Chapter 4: The Unknowable Self
This is the second way of knowing. The scientific way is to know a thing as an object. The religious way is to know the subject as the subject. In a scientific way, knowledge has three parts: the knower, the known and the knowledge. The knowledge is just a bridge between the knower and the known. But the religious knowing does not have three parts. The knower is the known and the knower is the knowledge. This knowing is not divided into three. It is one, it is undivided.
Now we will enter the sutra:
The eyes cannot approach it, neither can speech nor mind. We do not, therefore, know it, nor do we know how to teach it. It is different from what is known and it is different from what is unknown. Thus we have heard from our predecessors who instructed us about it.
The eyes cannot approach it, neither can speech nor mind. The eyes can approach everything else because everything else is in front of the eyes and the self is not in the front. The self is behind the eyes, only the self is behind the eyes. Everything else is in front. You can encounter everything through the eyes, but you cannot encounter the self because it is not in front; that is one thing. So eyes cannot be used to see it. Really, you will have to become blind to see it. Not actually, but the eyes must become so vacant, nonseeing, so closed, not functioning, only then will you know it. Eyes cannot approach it. You will have to come to it without eyes. You will have to come to it just like a blind man.
So really, a blind man and a man with eyes are not different as far as the self is concerned. As far as the world is concerned the blind man is at a great loss; he cannot know anything. But as far as the self is concerned he is not at any loss - not at all. And if he is a wise man, his blindness may be a help to him.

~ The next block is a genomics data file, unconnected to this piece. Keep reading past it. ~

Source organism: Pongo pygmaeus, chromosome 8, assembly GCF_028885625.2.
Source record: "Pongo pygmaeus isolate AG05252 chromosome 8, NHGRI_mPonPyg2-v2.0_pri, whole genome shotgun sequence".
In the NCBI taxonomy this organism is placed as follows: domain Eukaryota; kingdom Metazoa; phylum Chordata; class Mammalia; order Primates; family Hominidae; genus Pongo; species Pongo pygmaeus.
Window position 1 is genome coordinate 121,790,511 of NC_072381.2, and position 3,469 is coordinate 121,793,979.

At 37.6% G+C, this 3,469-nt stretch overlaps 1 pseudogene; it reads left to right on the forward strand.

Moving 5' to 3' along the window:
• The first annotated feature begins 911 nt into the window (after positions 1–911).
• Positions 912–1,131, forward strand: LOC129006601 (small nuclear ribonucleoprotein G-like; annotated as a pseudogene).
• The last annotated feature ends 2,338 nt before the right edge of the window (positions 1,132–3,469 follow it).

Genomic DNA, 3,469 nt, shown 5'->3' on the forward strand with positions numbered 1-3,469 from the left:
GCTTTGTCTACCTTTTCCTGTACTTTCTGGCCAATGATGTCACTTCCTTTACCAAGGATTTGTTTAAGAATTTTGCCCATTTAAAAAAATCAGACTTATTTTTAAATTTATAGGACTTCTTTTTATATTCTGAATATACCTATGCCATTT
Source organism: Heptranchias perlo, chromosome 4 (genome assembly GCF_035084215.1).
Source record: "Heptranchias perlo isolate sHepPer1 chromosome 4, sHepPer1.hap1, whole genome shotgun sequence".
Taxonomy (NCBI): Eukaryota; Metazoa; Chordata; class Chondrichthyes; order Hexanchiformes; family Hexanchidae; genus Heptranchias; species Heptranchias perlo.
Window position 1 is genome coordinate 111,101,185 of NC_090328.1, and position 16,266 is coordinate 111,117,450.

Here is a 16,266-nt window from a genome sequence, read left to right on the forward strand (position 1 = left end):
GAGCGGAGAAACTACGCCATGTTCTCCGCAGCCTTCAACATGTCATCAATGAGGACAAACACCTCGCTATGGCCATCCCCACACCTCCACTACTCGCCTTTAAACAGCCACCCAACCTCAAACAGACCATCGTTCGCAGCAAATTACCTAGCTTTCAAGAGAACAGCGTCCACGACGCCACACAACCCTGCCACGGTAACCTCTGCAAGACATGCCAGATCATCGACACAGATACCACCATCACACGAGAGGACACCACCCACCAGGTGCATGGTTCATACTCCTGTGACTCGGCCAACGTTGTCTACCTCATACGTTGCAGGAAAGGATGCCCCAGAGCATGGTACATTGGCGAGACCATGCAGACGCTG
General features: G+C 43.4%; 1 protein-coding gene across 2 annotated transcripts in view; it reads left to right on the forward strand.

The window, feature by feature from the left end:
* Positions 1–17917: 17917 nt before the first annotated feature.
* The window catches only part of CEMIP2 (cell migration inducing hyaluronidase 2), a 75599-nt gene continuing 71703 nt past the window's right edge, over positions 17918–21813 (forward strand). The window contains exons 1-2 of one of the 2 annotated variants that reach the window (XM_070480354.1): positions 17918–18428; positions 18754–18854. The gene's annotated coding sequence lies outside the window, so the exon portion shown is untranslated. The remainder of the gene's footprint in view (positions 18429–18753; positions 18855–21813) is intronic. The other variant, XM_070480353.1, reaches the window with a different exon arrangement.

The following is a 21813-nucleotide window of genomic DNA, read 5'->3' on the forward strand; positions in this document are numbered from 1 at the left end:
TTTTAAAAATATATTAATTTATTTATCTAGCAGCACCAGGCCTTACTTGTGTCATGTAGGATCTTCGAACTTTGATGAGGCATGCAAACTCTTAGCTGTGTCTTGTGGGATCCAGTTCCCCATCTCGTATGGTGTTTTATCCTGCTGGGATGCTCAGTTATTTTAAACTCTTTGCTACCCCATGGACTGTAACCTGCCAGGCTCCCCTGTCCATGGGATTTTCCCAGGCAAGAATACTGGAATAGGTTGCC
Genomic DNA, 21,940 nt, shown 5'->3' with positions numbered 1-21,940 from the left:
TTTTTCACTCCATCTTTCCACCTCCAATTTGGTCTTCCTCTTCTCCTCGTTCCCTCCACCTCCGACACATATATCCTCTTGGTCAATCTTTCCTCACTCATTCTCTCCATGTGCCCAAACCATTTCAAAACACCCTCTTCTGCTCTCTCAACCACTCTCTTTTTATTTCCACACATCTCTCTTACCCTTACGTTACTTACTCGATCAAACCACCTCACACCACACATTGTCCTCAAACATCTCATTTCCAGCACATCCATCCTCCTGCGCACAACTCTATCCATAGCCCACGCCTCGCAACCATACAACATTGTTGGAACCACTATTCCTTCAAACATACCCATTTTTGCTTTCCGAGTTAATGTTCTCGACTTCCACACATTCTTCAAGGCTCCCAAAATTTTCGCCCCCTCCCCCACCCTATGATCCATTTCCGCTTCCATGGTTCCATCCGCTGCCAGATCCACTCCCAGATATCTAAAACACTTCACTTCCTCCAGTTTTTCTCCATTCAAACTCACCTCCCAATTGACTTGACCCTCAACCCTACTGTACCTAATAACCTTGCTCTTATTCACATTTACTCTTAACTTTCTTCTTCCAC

That is why we in India have called blind men pragya chakshu - wise eyes. It is not that every blind man is wise, but potentially he is nearer to the self than those who have eyes because those who have eyes have wandered faraway through the eyes into the world. They have gone very very faraway. You can move on through the eyes to the very end of the world. And science goes on creating more powerful eyes for you so that you can see minute parts, atomic phenomena, and so that you can see to distant stars.
Science goes on removing you from the self. So the more an age becomes scientific, the less it comes to religious knowledge. Now you have more powerful instruments with which to go away, and you have gone - faraway from your self.
Senses have become powerful. Really, science is doing nothing but creating more powerful senses for man: your hand can now reach to the moon; your eyes can now reach to distant stars. Every sense has been magnified, and this goes on.
A blind man is closed in himself; he cannot go out. But he can go in, if he is not disturbed by the fact that he is blind and if he is helped by the society to know that this is not a misfortune but a blessing in disguise.